Concussion is a transient reversible alteration of the central nervous system of immediate onset resulting from an impact to the head. It is defined physiologically by a temporary abrogation of certain reflex functions, and pathologically by the absence of gross destruction of brain substance, but presence of finer cellular changes; both psysiological and pathological evidences indicate a particular affection of the brain stem.Denny-Brown and Russell5 distinguished an acceleration concussion of the freely movable head from a compression concussion of the rigidly fixed head. The present investigation is limited to the neuropathology and mechanics of experimental acceleration concussion in cats; the relationship of acceleration concussion to compression concussion will be discussed on the basis of these findings.Two experimental series are reported in this article: the first part describes the histopathology of cats with concussions compared to the symptoms and the mechanical forces involved. The second part describes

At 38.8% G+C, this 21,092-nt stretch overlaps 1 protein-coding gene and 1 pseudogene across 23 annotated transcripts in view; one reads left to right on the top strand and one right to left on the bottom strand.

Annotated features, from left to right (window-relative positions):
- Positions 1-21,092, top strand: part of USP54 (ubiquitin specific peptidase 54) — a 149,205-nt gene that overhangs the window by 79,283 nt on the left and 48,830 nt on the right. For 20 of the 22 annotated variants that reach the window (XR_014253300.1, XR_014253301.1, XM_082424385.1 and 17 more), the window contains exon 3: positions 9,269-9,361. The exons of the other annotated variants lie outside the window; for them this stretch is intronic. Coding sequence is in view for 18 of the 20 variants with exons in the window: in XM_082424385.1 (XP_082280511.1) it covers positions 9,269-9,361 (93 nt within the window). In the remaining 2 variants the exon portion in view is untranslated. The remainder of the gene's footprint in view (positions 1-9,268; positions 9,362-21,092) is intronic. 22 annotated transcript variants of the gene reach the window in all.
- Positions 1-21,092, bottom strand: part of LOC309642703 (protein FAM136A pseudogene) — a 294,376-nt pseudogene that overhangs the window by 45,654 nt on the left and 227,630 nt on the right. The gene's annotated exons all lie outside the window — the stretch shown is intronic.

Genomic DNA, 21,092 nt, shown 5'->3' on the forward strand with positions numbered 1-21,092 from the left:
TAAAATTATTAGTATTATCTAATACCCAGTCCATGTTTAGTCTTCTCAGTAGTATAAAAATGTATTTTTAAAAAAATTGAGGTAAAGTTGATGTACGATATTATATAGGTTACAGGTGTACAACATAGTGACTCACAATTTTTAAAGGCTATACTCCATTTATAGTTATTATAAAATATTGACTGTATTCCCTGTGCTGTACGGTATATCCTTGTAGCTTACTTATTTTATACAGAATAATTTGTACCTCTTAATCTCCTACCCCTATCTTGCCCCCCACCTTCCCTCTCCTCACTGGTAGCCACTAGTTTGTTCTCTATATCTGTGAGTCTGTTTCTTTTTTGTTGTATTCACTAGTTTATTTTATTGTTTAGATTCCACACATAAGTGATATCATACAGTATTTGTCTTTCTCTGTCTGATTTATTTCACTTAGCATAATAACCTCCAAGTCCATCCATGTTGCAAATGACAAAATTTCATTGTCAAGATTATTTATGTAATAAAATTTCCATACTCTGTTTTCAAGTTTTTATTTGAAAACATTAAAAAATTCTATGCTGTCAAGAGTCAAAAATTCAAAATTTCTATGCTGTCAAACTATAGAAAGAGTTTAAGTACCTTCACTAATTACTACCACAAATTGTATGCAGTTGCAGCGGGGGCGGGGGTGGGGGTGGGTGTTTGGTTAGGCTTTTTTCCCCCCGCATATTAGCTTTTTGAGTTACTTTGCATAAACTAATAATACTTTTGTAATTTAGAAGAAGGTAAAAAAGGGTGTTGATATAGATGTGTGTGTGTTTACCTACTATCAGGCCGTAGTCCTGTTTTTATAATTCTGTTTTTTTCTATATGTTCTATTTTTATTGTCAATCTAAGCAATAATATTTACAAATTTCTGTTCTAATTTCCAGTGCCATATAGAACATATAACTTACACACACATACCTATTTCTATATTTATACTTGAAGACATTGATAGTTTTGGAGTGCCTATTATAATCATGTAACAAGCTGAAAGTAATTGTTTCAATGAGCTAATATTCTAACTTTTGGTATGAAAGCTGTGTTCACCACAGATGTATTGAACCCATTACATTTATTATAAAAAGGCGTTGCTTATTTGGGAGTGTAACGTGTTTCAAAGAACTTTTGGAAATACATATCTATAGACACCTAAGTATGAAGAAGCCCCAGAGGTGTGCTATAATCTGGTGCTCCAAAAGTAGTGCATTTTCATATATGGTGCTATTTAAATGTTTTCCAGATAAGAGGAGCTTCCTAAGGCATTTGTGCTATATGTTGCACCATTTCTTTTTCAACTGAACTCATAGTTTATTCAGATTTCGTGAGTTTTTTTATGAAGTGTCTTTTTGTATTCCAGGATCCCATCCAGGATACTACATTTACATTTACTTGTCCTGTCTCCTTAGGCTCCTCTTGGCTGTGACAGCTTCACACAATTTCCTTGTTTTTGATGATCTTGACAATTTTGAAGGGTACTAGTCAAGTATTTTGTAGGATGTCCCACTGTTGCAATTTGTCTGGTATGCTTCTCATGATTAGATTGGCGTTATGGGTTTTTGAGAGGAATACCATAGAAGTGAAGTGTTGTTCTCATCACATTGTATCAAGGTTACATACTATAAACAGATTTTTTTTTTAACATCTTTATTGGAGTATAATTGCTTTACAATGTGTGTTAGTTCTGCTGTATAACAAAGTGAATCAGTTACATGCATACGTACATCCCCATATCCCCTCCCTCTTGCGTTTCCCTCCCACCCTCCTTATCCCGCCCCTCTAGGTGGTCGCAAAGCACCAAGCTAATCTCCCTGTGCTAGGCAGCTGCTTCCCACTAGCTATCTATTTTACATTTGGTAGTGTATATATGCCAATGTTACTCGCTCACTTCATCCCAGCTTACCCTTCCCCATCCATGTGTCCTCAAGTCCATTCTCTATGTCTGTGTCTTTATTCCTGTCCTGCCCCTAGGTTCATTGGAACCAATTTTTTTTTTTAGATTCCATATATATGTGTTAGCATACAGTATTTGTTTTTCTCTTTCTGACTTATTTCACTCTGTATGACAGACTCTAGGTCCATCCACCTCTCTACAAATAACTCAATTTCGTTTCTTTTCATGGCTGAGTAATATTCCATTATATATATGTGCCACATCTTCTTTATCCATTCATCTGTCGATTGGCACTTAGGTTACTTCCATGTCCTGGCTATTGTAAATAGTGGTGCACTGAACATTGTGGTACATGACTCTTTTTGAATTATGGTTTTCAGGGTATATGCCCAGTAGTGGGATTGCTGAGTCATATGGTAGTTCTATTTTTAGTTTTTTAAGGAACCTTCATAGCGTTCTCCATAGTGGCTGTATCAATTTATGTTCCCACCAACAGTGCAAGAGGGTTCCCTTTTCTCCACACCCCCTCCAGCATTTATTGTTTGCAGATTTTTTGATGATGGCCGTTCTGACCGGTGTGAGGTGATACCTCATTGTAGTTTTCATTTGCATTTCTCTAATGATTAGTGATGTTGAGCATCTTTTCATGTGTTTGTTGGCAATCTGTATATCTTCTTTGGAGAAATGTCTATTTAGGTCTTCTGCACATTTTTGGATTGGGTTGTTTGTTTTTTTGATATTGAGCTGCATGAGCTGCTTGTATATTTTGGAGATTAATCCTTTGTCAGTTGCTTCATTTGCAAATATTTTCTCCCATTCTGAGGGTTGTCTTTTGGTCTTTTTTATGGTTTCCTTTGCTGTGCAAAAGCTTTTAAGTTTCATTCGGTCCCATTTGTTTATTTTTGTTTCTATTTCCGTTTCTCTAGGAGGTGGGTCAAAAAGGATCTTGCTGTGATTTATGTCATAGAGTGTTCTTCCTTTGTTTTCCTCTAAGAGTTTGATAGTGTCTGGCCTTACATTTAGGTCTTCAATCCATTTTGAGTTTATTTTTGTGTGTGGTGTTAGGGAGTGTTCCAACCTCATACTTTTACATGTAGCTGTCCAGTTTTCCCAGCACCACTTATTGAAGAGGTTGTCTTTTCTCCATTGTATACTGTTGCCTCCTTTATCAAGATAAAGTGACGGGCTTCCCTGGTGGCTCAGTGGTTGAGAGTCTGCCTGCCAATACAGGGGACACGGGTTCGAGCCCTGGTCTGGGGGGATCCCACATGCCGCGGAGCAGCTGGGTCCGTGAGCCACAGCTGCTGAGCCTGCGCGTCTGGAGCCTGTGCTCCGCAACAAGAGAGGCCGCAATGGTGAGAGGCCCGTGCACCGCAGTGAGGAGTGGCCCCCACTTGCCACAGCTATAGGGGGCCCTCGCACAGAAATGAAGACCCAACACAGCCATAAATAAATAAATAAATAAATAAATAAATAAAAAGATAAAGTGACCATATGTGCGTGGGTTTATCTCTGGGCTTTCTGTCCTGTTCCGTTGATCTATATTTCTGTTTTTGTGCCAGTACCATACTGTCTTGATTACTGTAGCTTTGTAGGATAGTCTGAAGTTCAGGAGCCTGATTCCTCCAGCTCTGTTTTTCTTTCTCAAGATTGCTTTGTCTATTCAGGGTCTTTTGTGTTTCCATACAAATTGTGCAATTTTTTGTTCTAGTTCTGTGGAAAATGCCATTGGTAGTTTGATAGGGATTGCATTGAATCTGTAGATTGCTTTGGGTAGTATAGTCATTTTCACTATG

FRIEDE RL. Experimental Concussion Acceleration: Pathology and Mechanics. Arch Neurol. 1961;4(4):449–462. doi:10.1001/archneur.1961.00450100097012
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